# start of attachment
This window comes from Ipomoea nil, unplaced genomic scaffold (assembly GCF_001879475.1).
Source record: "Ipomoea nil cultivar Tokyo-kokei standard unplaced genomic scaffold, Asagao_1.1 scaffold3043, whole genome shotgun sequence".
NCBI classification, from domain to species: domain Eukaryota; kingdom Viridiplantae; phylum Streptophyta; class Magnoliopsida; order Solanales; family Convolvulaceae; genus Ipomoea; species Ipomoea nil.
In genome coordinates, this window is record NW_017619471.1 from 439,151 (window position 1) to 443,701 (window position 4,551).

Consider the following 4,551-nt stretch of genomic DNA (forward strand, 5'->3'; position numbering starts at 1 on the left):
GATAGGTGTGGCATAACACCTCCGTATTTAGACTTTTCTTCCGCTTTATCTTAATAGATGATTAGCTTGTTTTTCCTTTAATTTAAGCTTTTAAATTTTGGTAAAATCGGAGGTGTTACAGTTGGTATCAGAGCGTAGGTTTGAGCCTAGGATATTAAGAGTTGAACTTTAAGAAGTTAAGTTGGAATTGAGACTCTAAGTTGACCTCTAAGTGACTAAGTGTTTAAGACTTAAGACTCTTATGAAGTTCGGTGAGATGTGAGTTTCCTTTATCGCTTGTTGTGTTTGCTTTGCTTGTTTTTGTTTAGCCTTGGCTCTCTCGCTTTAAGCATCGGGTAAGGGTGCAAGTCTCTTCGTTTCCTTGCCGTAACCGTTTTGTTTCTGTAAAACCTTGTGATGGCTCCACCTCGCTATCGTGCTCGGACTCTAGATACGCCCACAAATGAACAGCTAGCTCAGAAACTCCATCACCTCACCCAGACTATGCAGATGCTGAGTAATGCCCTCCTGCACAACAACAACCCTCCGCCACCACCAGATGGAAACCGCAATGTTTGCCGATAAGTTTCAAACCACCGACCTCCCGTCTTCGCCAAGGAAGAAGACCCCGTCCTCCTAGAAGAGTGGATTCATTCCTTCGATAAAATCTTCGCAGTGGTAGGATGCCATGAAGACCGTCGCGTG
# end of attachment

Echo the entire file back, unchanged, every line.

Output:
This window comes from Ipomoea nil, unplaced genomic scaffold (assembly GCF_001879475.1).
Source record: "Ipomoea nil cultivar Tokyo-kokei standard unplaced genomic scaffold, Asagao_1.1 scaffold3043, whole genome shotgun sequence".
NCBI classification, from domain to species: domain Eukaryota; kingdom Viridiplantae; phylum Streptophyta; class Magnoliopsida; order Solanales; family Convolvulaceae; genus Ipomoea; species Ipomoea nil.
In genome coordinates, this window is record NW_017619471.1 from 439,151 (window position 1) to 443,701 (window position 4,551).

Consider the following 4,551-nt stretch of genomic DNA (forward strand, 5'->3'; position numbering starts at 1 on the left):
GATAGGTGTGGCATAACACCTCCGTATTTAGACTTTTCTTCCGCTTTATCTTAATAGATGATTAGCTTGTTTTTCCTTTAATTTAAGCTTTTAAATTTTGGTAAAATCGGAGGTGTTACAGTTGGTATCAGAGCGTAGGTTTGAGCCTAGGATATTAAGAGTTGAACTTTAAGAAGTTAAGTTGGAATTGAGACTCTAAGTTGACCTCTAAGTGACTAAGTGTTTAAGACTTAAGACTCTTATGAAGTTCGGTGAGATGTGAGTTTCCTTTATCGCTTGTTGTGTTTGCTTTGCTTGTTTTTGTTTAGCCTTGGCTCTCTCGCTTTAAGCATCGGGTAAGGGTGCAAGTCTCTTCGTTTCCTTGCCGTAACCGTTTTGTTTCTGTAAAACCTTGTGATGGCTCCACCTCGCTATCGTGCTCGGACTCTAGATACGCCCACAAATGAACAGCTAGCTCAGAAACTCCATCACCTCACCCAGACTATGCAGATGCTGAGTAATGCCCTCCTGCACAACAACAACCCTCCGCCACCACCAGATGGAAACCGCAATGTTTGCCGATAAGTTTCAAACCACCGACCTCCCGTCTTCGCCAAGGAAGAAGACCCCGTCCTCCTAGAAGAGTGGATTCATTCCTTCGATAAAATCTTCGCAGTGGTAGGATGCCATGAAGACCGTCGCGTG